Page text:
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Nat Biotechnol. 2019 Apr 1. doi: 10.1038/s41587-019-0074-6. [Epub ahead of print]

An open resource for accurately benchmarking small variant and reference calls.

Author information

1
Material Measurement Laboratory, National Institute of Standards and Technology, Gaithersburg, MD, USA. jzook@nist.gov.
2
Material Measurement Laboratory, National Institute of Standards and Technology, Gaithersburg, MD, USA.
3
10x Genomics, Pleasanton, CA, USA.
4
Wellcome Trust Sanger Institute,, Hinxton, Cambridge, UK.
5
Real Time Genomics, Hamilton, New Zealand.
6
Invitae Corporation, San Francisco, CA, USA.
7
Verily Life Sciences, South San Francisco, CA, USA.
8
Google Inc., Mountain View, CA, USA.
9
Department of Biomedical Data Science, Stanford University School of Medicine, Stanford, CA, USA.
10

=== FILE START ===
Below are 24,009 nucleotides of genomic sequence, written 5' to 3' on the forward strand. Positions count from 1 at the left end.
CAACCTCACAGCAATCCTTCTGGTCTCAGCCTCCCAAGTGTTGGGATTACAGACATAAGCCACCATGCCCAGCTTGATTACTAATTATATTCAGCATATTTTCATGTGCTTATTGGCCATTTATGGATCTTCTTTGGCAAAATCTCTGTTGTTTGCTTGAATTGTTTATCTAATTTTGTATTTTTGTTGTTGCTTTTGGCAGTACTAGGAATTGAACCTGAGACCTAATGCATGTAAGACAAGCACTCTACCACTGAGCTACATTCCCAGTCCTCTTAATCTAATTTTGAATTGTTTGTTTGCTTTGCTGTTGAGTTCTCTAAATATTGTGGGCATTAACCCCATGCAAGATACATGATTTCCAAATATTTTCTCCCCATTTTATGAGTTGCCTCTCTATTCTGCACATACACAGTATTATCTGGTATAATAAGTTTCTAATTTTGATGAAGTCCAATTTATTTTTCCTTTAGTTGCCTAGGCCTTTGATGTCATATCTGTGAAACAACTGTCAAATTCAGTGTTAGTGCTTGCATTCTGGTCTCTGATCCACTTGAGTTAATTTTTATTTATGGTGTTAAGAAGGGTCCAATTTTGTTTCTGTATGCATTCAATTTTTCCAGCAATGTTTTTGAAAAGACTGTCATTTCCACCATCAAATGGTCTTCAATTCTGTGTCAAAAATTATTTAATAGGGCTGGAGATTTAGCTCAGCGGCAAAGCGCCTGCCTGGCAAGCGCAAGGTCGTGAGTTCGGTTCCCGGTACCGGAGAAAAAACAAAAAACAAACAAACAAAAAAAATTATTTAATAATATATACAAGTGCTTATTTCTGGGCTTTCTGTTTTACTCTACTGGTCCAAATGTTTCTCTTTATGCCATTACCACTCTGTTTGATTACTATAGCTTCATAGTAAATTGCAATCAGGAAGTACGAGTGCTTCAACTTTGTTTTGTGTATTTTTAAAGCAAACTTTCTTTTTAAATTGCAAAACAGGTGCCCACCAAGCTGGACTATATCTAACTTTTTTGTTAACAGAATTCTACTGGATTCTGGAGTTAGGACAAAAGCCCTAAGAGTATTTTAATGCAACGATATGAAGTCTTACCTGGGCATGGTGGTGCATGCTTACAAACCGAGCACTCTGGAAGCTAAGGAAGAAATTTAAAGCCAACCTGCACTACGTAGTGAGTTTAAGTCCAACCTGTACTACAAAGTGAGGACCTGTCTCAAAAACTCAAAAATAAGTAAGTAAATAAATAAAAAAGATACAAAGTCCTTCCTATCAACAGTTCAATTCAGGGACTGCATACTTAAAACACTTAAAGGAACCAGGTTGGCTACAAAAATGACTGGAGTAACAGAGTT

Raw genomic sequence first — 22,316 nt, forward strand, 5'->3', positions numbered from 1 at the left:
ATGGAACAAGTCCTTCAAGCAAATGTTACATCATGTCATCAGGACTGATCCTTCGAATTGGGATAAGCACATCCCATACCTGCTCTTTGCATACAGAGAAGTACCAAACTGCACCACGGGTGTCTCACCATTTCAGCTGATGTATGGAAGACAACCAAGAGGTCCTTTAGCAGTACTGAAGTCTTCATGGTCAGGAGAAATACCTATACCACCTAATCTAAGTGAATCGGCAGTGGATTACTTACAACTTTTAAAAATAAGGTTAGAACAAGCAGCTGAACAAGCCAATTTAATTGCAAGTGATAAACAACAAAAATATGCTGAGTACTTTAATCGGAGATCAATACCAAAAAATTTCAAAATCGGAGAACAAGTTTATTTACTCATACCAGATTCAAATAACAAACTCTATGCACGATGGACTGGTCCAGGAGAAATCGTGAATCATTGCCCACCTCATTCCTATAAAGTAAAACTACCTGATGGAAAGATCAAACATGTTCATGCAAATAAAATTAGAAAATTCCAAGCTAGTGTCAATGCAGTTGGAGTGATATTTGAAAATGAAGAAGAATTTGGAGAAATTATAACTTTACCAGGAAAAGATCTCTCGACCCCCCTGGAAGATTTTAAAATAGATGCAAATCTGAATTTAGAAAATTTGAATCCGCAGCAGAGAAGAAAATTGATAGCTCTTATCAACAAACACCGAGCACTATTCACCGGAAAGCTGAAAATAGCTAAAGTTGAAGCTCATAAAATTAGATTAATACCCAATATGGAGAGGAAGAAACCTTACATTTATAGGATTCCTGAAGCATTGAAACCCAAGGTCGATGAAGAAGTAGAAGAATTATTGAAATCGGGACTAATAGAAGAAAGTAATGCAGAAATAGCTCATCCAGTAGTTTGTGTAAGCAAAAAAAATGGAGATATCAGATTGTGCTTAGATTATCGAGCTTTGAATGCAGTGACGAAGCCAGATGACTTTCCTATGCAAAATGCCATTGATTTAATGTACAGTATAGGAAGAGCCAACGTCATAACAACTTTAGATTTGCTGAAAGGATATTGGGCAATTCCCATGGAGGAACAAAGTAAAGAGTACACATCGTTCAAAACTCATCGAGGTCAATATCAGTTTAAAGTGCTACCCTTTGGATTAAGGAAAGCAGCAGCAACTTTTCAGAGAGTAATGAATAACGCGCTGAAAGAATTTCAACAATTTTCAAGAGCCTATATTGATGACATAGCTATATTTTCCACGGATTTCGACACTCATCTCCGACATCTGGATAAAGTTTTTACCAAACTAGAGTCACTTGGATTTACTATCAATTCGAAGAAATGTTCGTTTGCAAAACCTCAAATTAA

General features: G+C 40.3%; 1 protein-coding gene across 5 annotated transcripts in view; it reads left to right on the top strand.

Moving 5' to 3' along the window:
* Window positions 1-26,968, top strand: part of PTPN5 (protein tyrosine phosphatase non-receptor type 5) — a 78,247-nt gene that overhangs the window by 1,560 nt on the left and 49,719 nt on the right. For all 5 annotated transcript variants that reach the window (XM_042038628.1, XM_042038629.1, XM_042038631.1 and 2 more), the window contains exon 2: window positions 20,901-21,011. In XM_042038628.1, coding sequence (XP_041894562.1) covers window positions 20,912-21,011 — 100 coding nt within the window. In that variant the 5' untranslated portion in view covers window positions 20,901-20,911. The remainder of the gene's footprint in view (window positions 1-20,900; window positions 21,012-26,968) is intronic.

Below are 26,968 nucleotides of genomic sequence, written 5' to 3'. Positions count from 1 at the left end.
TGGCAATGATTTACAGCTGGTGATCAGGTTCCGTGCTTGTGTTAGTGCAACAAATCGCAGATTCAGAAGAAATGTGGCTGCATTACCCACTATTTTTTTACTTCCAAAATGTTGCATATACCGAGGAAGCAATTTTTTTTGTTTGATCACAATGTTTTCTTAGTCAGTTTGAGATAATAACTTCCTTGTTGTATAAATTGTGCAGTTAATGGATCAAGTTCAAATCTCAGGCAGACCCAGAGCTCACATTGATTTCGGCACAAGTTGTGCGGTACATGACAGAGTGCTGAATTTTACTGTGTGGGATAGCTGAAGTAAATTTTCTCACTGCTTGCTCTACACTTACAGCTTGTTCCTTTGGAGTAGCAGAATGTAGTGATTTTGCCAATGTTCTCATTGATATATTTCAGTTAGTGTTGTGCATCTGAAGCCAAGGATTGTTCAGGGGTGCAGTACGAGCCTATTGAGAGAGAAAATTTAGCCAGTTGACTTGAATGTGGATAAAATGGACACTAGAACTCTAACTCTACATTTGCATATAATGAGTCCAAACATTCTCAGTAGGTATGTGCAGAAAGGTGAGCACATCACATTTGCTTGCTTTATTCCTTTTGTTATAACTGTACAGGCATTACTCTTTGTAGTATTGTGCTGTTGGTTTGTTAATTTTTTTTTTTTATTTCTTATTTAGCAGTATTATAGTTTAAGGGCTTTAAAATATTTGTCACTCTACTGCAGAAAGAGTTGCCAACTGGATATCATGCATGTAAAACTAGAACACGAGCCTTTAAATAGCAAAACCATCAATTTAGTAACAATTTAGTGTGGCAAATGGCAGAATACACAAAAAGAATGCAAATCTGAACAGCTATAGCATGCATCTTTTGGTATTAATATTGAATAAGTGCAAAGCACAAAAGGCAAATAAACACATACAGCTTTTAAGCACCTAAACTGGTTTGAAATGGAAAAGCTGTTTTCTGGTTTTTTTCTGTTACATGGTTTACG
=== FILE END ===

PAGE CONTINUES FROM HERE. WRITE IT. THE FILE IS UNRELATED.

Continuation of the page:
National Center for Biotechnology Information, National Library of Medicine, National Institutes of Health, Bethesda, MD, USA.
11
Joint Initiative for Metrology in Biology, Stanford, CA, USA.
12
Department of Bioengineering, Stanford University, Stanford, CA, USA.

Abstract

Benchmark small variant calls are required for developing, optimizing and assessing the performance of sequencing and bioinformatics methods. Here, as part of the Genome in a Bottle (GIAB) Consortium, we apply a reproducible, cloud-based pipeline to integrate multiple short- and linked-read sequencing datasets and provide benchmark calls for human genomes. We generate benchmark calls for one previously analyzed GIAB sample, as well as six genomes from the Personal Genome Project. These new genomes have broad, open consent, making this a 'first of its kind' resource that is available to the community for multiple downstream applications. We produce 17% more benchmark single nucleotide variations, 176% more indels and 12% larger benchmark regions than previously published GIAB benchmarks. We demonstrate that this benchmark reliably identifies errors in existing callsets and highlight challenges in interpreting performance metrics when using benchmarks that are not perfect or comprehensive. Finally, we identify strengths and weaknesses of callsets by stratifying performance according to variant type and genome context.

PMID:
30936564
DOI:
10.1038/s41587-019-0074-6

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